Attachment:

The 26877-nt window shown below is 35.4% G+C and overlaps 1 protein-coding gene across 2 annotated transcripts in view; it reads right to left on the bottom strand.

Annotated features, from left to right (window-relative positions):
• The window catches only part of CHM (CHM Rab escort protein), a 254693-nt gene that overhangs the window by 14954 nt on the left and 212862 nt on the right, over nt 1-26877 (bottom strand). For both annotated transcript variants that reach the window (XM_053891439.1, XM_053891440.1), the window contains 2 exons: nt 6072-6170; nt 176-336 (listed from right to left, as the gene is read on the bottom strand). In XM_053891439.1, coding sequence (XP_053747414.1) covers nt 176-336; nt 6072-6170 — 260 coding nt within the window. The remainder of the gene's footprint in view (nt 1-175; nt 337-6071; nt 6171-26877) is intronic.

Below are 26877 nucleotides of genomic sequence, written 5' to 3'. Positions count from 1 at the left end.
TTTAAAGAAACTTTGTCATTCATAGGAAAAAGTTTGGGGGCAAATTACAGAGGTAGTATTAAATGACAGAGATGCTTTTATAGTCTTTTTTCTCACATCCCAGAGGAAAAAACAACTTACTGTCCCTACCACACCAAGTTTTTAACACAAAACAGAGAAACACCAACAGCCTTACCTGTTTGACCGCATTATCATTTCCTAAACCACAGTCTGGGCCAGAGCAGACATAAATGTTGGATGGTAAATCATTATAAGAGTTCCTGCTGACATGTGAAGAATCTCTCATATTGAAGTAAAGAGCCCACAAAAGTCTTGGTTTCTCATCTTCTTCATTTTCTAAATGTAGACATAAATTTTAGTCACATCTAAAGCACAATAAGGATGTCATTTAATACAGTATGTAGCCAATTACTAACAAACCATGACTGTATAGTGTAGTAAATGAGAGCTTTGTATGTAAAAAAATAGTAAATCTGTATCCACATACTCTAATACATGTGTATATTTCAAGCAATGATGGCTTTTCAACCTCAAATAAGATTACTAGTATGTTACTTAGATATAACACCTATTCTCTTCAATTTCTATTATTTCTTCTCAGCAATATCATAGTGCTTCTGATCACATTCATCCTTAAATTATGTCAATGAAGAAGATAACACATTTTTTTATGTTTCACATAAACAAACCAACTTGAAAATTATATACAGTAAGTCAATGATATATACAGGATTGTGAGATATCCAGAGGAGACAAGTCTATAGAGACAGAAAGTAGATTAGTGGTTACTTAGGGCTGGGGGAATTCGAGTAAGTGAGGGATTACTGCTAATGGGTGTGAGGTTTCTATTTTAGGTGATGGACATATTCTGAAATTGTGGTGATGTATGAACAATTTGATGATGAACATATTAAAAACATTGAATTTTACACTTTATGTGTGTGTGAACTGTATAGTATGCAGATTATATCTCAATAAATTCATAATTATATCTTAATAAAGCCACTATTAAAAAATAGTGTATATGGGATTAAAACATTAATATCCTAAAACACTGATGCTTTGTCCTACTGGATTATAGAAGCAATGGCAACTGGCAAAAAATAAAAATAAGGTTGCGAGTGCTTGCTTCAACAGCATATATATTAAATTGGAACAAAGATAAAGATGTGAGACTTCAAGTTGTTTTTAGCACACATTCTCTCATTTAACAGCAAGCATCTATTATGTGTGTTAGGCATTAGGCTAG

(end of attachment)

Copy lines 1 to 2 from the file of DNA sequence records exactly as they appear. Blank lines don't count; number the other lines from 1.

The 26877-nt window shown below is 35.4% G+C and overlaps 1 protein-coding gene across 2 annotated transcripts in view; it reads right to left on the bottom strand.

Annotated features, from left to right (window-relative positions):